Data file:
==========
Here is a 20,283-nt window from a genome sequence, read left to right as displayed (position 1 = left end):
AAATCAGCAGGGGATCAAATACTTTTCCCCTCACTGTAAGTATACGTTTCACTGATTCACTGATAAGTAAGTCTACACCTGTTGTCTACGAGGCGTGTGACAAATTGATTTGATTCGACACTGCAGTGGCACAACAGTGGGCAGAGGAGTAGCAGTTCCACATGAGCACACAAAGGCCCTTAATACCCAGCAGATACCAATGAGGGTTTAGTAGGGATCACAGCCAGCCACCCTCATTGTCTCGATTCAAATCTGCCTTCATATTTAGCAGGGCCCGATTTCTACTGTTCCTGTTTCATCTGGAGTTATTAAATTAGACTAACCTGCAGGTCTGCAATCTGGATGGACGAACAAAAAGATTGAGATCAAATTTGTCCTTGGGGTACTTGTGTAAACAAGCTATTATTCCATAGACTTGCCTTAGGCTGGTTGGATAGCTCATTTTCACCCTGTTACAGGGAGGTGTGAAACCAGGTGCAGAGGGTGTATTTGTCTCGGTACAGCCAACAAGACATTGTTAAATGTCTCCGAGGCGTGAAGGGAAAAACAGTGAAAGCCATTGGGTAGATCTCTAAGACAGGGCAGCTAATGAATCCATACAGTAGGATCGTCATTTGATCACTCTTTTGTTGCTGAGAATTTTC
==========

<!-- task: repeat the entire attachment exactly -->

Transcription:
Here is a 20,283-nt window from a genome sequence, read left to right as displayed (position 1 = left end):
AAATCAGCAGGGGATCAAATACTTTTCCCCTCACTGTAAGTATACGTTTCACTGATTCACTGATAAGTAAGTCTACACCTGTTGTCTACGAGGCGTGTGACAAATTGATTTGATTCGACACTGCAGTGGCACAACAGTGGGCAGAGGAGTAGCAGTTCCACATGAGCACACAAAGGCCCTTAATACCCAGCAGATACCAATGAGGGTTTAGTAGGGATCACAGCCAGCCACCCTCATTGTCTCGATTCAAATCTGCCTTCATATTTAGCAGGGCCCGATTTCTACTGTTCCTGTTTCATCTGGAGTTATTAAATTAGACTAACCTGCAGGTCTGCAATCTGGATGGACGAACAAAAAGATTGAGATCAAATTTGTCCTTGGGGTACTTGTGTAAACAAGCTATTATTCCATAGACTTGCCTTAGGCTGGTTGGATAGCTCATTTTCACCCTGTTACAGGGAGGTGTGAAACCAGGTGCAGAGGGTGTATTTGTCTCGGTACAGCCAACAAGACATTGTTAAATGTCTCCGAGGCGTGAAGGGAAAAACAGTGAAAGCCATTGGGTAGATCTCTAAGACAGGGCAGCTAATGAATCCATACAGTAGGATCGTCATTTGATCACTCTTTTGTTGCTGAGAATTTTC